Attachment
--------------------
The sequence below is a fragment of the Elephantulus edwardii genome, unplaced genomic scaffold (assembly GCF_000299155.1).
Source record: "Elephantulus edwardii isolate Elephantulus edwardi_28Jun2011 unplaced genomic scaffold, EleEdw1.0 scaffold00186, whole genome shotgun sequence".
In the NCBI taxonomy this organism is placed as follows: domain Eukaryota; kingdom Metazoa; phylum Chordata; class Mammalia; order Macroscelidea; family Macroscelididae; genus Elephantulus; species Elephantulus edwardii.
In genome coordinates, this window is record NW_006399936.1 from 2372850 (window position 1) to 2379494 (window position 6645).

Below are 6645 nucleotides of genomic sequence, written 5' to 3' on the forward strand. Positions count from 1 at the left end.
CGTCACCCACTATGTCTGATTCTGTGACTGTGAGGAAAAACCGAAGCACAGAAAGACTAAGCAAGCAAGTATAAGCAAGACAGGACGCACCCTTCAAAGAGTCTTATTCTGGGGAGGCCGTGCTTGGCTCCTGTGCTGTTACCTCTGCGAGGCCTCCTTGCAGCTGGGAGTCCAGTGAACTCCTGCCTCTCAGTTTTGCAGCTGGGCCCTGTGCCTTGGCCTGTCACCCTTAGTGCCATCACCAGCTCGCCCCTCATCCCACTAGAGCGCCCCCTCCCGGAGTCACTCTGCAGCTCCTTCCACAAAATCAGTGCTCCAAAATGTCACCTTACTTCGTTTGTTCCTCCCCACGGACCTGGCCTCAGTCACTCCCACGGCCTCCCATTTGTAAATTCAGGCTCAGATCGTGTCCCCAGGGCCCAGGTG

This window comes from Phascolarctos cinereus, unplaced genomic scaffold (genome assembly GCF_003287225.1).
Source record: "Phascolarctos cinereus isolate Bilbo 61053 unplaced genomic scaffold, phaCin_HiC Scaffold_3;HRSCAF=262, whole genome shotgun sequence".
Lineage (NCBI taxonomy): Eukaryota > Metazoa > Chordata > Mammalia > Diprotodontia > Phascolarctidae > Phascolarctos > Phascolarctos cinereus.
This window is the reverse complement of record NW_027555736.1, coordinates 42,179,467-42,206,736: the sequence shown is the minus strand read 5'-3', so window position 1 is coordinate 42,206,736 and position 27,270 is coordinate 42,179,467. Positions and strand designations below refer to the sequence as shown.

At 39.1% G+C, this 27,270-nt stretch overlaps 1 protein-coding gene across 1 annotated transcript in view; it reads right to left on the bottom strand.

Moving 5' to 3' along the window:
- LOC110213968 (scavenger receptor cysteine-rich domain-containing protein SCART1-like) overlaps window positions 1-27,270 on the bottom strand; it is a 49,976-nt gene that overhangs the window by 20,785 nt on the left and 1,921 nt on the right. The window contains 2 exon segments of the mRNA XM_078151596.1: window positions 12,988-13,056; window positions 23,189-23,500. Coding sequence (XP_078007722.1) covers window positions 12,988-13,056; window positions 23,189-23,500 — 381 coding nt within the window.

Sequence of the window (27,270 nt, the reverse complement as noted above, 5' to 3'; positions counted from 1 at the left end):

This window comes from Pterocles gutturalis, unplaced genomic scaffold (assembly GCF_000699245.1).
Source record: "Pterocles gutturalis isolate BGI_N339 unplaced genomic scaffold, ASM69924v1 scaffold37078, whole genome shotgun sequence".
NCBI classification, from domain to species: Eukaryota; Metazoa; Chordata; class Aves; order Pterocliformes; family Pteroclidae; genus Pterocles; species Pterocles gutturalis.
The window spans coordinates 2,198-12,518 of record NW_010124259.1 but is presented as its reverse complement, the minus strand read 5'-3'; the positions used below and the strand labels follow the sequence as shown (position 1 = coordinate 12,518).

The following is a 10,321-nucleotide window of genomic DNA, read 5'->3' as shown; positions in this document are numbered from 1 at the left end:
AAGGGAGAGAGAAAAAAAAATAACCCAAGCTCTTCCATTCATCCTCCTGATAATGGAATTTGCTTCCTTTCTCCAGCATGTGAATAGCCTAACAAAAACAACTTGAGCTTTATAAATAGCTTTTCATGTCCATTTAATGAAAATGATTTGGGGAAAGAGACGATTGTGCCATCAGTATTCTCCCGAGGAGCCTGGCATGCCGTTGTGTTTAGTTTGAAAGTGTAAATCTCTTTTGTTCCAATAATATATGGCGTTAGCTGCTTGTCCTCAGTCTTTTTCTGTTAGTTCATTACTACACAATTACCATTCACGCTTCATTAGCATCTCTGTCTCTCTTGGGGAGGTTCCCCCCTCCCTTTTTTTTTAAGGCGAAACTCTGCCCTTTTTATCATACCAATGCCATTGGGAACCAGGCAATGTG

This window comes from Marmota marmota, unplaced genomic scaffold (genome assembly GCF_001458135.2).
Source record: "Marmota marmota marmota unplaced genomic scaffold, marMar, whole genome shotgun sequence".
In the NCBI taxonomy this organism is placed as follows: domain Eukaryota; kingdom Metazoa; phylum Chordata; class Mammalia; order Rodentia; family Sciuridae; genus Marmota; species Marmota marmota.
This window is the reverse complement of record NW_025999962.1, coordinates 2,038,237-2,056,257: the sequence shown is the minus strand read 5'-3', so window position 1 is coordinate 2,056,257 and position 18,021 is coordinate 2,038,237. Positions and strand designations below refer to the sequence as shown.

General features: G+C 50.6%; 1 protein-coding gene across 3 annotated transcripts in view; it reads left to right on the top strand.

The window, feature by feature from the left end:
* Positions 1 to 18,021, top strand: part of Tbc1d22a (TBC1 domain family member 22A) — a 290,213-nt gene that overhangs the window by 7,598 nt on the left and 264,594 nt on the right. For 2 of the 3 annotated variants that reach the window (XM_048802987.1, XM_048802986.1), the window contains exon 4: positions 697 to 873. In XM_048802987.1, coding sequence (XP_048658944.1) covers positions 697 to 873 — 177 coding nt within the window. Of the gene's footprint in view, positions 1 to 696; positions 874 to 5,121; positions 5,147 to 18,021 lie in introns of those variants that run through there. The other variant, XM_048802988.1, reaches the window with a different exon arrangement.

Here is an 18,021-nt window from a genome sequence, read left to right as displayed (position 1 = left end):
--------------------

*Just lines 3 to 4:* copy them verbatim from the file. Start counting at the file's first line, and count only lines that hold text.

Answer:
In the NCBI taxonomy this organism is placed as follows: domain Eukaryota; kingdom Metazoa; phylum Chordata; class Mammalia; order Macroscelidea; family Macroscelididae; genus Elephantulus; species Elephantulus edwardii.
In genome coordinates, this window is record NW_006399936.1 from 2372850 (window position 1) to 2379494 (window position 6645).